Encouraged by the president of the association’s solar section and widowed by the war, in 1946, Koyama started using the 20 cm refractor telescope at Tokyo’s science museum, now known as the National Museum of Nature and Science, to document the sun’s activity. With the image of the Sun projected onto a sheet of paper, she would note the black sunspots that dotted the surface. She soon became a museum staff member and, for the next four decades, she spent a couple of hours, most days of the week, looking at the Sun and drawing its spots, whenever clouds did not block her view.

Koyama’s drawings have an elegance and detail to them. “Sunspots have very dark cores,” says Knipp. “Surrounding those are lighter-colored fibres, like there are threads of plasma that link those sunspot cores to other regions. In many cases, she was able to capture those.” Most valuable, though, was her consistency.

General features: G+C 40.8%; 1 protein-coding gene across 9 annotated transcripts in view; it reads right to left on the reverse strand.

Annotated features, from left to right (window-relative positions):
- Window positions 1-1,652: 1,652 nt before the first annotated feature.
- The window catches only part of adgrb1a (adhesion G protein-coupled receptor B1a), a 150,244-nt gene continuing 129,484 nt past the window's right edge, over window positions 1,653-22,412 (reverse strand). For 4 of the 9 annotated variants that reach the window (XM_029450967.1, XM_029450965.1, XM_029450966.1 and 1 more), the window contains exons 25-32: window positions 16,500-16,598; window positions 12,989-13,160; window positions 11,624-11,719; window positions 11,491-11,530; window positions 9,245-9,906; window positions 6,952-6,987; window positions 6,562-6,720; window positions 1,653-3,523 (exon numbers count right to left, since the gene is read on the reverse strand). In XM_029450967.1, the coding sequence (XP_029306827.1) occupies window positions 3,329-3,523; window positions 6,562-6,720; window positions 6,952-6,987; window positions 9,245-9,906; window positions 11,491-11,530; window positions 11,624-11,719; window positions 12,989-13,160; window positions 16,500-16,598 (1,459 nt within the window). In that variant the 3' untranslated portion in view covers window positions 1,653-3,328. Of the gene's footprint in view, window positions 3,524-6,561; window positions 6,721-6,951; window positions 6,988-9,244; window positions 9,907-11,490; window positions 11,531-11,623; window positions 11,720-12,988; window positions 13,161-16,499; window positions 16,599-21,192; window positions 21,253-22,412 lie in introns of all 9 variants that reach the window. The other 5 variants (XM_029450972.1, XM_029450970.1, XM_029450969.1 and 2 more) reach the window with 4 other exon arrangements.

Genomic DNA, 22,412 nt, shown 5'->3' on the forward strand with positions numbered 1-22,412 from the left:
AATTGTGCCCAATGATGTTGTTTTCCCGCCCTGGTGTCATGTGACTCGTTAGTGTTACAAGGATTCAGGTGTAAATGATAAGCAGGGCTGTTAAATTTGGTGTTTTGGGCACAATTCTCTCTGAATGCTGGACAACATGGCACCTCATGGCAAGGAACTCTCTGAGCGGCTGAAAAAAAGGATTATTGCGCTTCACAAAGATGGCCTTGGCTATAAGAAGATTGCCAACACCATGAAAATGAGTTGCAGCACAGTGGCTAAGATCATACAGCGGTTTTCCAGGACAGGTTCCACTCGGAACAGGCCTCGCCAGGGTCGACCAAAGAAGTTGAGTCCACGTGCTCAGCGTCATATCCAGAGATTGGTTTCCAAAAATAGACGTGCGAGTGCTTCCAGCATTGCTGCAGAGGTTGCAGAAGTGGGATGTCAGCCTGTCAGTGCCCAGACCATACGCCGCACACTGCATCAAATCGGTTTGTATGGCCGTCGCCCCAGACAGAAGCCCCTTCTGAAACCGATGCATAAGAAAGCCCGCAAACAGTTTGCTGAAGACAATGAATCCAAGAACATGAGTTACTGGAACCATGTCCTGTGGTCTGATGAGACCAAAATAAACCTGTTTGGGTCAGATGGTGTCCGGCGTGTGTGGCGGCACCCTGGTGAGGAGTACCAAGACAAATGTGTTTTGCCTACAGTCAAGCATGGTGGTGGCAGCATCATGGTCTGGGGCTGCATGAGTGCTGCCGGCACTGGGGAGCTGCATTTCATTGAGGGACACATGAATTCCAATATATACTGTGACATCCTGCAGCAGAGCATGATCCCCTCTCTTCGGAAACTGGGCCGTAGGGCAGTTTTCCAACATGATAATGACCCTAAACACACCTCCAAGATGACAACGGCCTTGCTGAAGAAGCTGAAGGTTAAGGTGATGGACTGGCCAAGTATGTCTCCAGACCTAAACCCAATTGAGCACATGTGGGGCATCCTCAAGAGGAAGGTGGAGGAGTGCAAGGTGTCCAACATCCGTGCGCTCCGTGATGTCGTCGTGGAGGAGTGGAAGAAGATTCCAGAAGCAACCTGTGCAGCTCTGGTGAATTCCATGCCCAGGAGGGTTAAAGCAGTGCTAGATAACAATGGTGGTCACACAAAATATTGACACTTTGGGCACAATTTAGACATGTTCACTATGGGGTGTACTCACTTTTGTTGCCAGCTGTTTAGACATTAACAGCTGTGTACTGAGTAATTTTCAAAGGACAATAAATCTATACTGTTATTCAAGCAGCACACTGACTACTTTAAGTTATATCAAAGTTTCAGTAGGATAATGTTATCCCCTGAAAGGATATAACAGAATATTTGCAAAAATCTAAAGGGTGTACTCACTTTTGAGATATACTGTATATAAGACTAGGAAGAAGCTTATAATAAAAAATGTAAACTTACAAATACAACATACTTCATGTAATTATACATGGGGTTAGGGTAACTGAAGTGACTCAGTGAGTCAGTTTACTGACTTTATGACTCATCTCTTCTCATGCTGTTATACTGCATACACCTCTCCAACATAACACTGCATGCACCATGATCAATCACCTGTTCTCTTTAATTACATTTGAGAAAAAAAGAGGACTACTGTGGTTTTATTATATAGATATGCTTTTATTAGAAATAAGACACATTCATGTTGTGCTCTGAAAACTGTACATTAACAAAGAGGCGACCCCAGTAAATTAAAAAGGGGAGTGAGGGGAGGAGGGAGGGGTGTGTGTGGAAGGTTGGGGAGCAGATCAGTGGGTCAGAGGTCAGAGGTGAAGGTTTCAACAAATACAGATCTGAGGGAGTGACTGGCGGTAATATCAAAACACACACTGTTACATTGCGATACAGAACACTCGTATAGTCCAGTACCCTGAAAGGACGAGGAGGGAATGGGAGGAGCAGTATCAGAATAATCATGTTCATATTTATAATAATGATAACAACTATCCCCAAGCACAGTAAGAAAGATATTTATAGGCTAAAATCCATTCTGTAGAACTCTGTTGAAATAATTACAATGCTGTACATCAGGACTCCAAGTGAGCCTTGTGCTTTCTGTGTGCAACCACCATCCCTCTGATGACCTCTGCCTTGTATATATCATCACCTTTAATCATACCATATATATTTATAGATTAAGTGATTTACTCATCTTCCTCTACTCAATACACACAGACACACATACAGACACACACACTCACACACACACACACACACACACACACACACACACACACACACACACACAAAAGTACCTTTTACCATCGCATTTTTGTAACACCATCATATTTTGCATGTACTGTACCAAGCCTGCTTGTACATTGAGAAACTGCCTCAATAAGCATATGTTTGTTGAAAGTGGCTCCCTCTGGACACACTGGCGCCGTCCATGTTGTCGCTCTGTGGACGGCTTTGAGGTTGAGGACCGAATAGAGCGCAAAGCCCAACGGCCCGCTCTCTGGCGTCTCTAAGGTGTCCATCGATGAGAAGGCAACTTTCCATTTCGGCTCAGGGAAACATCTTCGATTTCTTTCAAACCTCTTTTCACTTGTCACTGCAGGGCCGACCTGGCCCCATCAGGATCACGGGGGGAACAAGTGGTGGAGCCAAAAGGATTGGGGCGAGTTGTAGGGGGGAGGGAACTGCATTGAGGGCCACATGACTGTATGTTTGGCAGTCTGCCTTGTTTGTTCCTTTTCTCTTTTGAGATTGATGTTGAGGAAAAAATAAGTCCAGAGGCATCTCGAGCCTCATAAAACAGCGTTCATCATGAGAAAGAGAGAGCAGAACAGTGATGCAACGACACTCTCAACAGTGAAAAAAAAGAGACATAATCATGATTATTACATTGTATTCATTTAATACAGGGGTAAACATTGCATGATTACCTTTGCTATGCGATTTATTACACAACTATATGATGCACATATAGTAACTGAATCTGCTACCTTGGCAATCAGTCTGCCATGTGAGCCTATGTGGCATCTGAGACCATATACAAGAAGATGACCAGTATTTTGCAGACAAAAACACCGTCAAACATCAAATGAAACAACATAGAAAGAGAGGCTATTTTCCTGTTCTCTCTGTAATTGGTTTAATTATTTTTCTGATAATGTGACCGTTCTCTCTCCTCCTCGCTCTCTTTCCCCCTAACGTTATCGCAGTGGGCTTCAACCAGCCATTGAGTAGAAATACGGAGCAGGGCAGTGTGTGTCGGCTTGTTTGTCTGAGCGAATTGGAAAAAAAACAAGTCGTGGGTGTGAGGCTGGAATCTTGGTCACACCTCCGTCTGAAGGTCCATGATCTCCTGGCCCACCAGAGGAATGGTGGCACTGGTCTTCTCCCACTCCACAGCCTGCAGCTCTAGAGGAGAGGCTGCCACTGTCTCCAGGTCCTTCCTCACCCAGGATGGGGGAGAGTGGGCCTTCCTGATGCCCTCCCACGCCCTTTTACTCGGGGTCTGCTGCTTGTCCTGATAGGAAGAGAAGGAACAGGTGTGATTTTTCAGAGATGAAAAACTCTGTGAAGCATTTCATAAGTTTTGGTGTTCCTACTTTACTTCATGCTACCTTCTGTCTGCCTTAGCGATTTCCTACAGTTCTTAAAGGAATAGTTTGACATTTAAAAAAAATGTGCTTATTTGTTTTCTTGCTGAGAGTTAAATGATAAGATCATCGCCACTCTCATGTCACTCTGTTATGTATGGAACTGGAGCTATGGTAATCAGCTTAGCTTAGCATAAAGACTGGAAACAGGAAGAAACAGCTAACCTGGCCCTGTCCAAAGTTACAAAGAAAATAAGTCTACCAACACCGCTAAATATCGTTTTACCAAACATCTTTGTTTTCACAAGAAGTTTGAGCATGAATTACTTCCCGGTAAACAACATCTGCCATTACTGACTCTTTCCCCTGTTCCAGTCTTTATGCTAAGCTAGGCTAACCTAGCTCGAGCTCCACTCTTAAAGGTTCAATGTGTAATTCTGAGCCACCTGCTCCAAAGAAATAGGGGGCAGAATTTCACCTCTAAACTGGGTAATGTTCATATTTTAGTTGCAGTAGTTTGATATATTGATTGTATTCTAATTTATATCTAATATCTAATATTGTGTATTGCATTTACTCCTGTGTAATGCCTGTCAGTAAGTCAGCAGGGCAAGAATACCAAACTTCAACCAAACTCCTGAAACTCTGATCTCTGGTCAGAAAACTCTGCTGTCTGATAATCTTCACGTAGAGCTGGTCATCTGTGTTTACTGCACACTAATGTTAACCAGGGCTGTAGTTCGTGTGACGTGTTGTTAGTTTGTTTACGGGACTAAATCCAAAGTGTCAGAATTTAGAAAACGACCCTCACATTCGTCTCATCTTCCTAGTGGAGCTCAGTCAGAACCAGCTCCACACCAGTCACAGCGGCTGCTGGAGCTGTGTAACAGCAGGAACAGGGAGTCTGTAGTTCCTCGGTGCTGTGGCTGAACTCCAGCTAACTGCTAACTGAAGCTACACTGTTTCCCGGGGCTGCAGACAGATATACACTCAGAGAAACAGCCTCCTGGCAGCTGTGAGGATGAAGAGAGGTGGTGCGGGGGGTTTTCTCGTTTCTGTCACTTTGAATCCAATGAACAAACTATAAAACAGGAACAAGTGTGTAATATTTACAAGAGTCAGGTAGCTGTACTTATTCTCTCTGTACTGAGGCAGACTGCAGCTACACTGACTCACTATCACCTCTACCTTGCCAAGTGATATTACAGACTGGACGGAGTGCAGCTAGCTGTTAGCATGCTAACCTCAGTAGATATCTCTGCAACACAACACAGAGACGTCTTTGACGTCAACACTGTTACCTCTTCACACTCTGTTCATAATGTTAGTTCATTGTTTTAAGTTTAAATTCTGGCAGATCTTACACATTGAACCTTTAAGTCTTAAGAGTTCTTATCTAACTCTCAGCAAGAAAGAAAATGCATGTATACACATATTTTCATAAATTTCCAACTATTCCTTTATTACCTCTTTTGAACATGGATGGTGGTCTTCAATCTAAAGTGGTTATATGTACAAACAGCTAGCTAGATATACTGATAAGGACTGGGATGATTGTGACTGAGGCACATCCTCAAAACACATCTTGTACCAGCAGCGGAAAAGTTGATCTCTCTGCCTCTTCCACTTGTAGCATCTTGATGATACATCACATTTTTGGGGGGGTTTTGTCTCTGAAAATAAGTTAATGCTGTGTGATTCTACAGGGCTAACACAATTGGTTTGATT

Solar prominences captured from space in 1973.
Solar prominences captured from space in 1973. NASA

Sunspots are artifacts of the Sun’s magnetic cycles. They indicate places where magnetic activity has slowed the transfer of heat, and Sun’s surface temperature has dropped from the normal, astounding 5,780 degrees Kelvin to a relatively cool 3,000 to 4,500. Over long cycles of roughly 11 years, these spots appear in various concentrations at different latitudes, beginning closer to the Sun’s poles and traveling toward its equator. Recording the appearance and disappearance of these spots requires some judgment on the part of the observer. Sunspots often appear in groups, with the clustered dark spots—the umbras, where the magnetic field is strongest—surrounded by lighter penumbras. One observer’s method of counting spots and clusters might differ from another’s, especially since, over time, telescope technology has changed and clarified the details of the Sun’s surface. What might have been documented as a spot with 17th-century technology could be defined as a cluster if observed with the tools of the 20th century.